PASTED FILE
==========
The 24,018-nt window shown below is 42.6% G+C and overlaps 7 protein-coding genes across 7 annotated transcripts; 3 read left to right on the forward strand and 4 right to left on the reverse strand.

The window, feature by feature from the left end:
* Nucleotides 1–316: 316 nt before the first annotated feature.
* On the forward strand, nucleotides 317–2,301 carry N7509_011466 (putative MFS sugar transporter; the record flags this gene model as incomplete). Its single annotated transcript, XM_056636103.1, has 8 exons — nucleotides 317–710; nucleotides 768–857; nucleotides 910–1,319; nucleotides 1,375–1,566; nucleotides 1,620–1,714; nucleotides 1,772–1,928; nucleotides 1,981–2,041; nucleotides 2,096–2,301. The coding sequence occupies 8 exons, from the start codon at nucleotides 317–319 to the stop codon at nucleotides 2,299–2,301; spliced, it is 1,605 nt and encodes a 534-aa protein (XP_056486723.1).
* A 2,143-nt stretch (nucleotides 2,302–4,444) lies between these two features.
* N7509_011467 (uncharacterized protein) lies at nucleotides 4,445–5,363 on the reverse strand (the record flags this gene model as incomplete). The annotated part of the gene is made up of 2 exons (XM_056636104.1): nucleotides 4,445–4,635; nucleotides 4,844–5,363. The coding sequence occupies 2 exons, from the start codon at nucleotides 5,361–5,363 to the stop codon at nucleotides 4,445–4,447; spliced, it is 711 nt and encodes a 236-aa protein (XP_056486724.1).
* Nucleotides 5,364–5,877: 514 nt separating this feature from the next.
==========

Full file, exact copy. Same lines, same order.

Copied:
The 24,018-nt window shown below is 42.6% G+C and overlaps 7 protein-coding genes across 7 annotated transcripts; 3 read left to right on the forward strand and 4 right to left on the reverse strand.

The window, feature by feature from the left end:
* Nucleotides 1–316: 316 nt before the first annotated feature.
* On the forward strand, nucleotides 317–2,301 carry N7509_011466 (putative MFS sugar transporter; the record flags this gene model as incomplete). Its single annotated transcript, XM_056636103.1, has 8 exons — nucleotides 317–710; nucleotides 768–857; nucleotides 910–1,319; nucleotides 1,375–1,566; nucleotides 1,620–1,714; nucleotides 1,772–1,928; nucleotides 1,981–2,041; nucleotides 2,096–2,301. The coding sequence occupies 8 exons, from the start codon at nucleotides 317–319 to the stop codon at nucleotides 2,299–2,301; spliced, it is 1,605 nt and encodes a 534-aa protein (XP_056486723.1).
* A 2,143-nt stretch (nucleotides 2,302–4,444) lies between these two features.
* N7509_011467 (uncharacterized protein) lies at nucleotides 4,445–5,363 on the reverse strand (the record flags this gene model as incomplete). The annotated part of the gene is made up of 2 exons (XM_056636104.1): nucleotides 4,445–4,635; nucleotides 4,844–5,363. The coding sequence occupies 2 exons, from the start codon at nucleotides 5,361–5,363 to the stop codon at nucleotides 4,445–4,447; spliced, it is 711 nt and encodes a 236-aa protein (XP_056486724.1).
* Nucleotides 5,364–5,877: 514 nt separating this feature from the next.